The must-read stories and debate in health policy and leadership.
- Today’s resignation letter: Long-serving trust chief exec steps down
- Today’s access denied: ‘Outstanding’ trust blocks GP referrals to under pressure service
Flexing its muscle
At first glance, the Care Quality Commission’s announcement that it was to prosecute a care home manager over a teenager’s suicide was nothing new. But, on closer inspection, it was clear the regulator was doing something it has never done before.
The care home manager was being prosecuted for being complicit in the care home’s breach of the fundamental standard regulation to provide safe care, introduced after Mid Staffs in 2014.
To bring this prosecution against the individual, the CQC has used a piece of 2008 legislation that was originally intended to enforce offences related to registration under the Health and Social Care Act.
This obscure section includes a clear reference to any officer or director of an NHS body being guilty of an offence if they consented, connived or in other ways were responsible for the organisation’s offence.
In one move, the CQC has shifted the focus of the fundamental standards, recommended by Sir Robert Francis QC, to make individual directors liable for prosecution if they are personally linked to decisions which lead to the organisation failing one of the standards.
As Philippa Doyle from law firm Hempsons told HSJ, this is a completely new interpretation that will require scrutiny by trusts of how their directors are acting. It is also another sign of the CQC flexing its muscles on criminal prosecution.
On one hand, this is long overdue. The NHS has had fundamental standards in place for several years and the CQC is rightly now expecting the providers to meet their legal obligations to patients.
On the other hand, the consequences of the CQC’s actions may not automatically lead to improved care. It could prompt defensive medicine, closed cultures, and a desire to hide mistakes to avoid the threat of legal action.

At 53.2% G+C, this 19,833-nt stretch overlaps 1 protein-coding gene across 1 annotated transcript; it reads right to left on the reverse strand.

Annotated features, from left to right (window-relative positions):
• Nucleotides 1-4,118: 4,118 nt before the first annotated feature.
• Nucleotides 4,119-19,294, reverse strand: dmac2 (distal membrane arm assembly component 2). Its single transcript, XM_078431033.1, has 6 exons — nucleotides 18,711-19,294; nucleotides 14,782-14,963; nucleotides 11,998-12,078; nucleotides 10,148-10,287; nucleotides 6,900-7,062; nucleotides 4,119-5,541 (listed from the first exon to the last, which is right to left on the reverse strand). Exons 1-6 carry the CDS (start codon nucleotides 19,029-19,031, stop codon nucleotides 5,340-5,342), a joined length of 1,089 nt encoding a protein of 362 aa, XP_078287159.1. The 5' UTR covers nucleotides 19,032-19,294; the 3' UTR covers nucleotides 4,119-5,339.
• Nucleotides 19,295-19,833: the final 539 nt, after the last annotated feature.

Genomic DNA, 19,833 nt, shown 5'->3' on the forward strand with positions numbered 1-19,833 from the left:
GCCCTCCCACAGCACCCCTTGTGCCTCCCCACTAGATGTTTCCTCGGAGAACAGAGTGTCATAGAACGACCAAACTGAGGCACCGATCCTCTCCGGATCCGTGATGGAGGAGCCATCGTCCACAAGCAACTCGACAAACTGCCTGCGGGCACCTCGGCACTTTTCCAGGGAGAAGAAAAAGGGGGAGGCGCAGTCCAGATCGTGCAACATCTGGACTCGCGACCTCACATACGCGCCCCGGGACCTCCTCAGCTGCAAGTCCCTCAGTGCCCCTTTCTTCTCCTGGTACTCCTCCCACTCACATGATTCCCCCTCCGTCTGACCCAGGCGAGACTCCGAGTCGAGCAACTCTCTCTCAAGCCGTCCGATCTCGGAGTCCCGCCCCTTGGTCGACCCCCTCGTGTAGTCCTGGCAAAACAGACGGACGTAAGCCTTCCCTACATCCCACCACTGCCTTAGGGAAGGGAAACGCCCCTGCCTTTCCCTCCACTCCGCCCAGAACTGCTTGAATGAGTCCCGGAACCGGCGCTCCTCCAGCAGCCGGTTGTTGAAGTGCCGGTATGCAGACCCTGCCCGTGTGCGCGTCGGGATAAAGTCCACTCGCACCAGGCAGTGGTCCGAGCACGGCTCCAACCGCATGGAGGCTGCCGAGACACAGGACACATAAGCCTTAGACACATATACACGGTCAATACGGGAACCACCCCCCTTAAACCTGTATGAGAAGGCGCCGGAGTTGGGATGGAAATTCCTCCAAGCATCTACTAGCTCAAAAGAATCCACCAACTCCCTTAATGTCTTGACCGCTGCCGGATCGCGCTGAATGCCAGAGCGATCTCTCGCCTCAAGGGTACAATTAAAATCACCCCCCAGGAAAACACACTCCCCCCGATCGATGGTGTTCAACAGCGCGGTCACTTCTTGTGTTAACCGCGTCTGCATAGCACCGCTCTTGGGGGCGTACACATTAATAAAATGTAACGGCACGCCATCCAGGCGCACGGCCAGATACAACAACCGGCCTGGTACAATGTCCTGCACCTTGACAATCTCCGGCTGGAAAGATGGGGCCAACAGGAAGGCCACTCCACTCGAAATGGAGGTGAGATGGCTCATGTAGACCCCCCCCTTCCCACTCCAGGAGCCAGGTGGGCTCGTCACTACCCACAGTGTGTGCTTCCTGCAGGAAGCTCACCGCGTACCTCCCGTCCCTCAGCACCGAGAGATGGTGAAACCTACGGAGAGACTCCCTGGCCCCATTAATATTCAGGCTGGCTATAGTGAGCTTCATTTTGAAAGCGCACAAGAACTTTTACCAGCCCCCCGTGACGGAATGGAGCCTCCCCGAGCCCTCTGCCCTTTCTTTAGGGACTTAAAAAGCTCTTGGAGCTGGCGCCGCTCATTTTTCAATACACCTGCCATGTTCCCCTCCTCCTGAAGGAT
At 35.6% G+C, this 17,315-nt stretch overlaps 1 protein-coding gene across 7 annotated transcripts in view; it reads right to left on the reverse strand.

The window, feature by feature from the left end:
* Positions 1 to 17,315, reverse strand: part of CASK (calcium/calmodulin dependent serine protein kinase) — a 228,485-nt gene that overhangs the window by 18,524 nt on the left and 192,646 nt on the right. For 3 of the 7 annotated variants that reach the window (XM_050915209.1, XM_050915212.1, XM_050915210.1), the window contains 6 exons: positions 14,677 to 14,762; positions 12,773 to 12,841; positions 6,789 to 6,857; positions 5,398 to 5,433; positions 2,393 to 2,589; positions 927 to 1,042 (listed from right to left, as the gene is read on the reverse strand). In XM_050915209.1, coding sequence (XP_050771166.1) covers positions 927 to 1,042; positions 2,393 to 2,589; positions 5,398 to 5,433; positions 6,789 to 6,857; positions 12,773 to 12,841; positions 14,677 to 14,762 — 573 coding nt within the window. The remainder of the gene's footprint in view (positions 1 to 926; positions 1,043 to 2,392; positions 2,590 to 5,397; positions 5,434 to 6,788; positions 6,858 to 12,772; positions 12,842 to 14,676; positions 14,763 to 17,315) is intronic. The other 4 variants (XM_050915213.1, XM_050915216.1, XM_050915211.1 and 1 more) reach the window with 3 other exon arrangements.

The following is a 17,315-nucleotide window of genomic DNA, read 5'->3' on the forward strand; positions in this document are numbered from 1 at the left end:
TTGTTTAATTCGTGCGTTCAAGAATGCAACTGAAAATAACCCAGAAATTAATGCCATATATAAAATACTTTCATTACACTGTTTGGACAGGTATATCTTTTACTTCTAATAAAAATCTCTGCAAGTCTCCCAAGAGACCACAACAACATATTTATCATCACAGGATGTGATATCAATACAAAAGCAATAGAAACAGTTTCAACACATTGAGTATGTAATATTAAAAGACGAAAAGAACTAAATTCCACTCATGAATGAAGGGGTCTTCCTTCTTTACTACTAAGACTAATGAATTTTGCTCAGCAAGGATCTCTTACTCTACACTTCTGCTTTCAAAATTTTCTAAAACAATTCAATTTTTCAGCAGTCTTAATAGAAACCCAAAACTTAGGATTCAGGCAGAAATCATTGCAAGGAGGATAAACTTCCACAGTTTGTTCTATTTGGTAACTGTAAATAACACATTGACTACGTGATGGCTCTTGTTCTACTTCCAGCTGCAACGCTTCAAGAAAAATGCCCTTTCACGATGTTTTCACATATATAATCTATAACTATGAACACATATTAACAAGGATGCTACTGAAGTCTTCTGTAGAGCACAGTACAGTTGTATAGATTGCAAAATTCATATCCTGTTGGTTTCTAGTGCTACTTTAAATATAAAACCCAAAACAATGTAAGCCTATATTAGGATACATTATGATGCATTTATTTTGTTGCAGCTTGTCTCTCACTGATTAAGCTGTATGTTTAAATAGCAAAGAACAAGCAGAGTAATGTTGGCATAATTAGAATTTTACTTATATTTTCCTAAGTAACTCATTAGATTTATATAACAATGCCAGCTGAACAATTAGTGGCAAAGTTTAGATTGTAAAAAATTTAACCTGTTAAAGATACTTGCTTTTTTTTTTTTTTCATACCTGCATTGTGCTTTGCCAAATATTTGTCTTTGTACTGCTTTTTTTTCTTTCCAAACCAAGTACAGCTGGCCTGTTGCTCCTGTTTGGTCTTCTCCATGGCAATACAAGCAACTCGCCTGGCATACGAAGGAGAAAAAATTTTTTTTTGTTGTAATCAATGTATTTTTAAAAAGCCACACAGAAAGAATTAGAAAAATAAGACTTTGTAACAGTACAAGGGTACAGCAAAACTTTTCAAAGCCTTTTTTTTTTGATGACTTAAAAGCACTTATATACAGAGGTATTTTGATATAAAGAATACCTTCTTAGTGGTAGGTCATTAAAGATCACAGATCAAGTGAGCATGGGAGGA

The ability of the CQC to prosecute individuals for a breach of the fundamental standards may well be an unintended consequence of adding the regulations to a 2008 piece of legislation.
In capitalising on one unintended consequence, the CQC needs to be sure it isn’t setting in motion a myriad of others.
Told you so
At the beginning of this year, HSJ covered the prediction that NHS England’s £1.9bn specialised commissioning budget for mental health would be devolved entirely to providers.
Now a firm and official target has been set, with a letter from NHS England’s new care model chief Stephen Firn saying the entire country should be covered by provider collaboratives by 2022.
There appears to be consensus that handing specialised commissioning budgets over to providers is the right direction for mental health. The new care model pilots where this has been tested so far appear to have been successful. However, some leads have pointed out that when it comes to actually transferring the budgets from NHSE, progress has been much slower.
This is perhaps not surprising considering the copious amounts of data on activity which need to be unravelled to move from a national to local pictures - and of course the risk involved in letting go of big sums. Word is that the data is poor, so providers might anyway want to be wary of signing up to the financial risk.
NHSE’s letter also revealed it planned to include learning disability and autism budgets in the expansion. This will be a significant change to the national transforming care programme to overhaul LD services. In the hands of NHS England, clinical commissioning groups and local authorities, it has so far has failed on most of its targets to move people out of institutional care.
Will providers have more success? It will be no easy feat.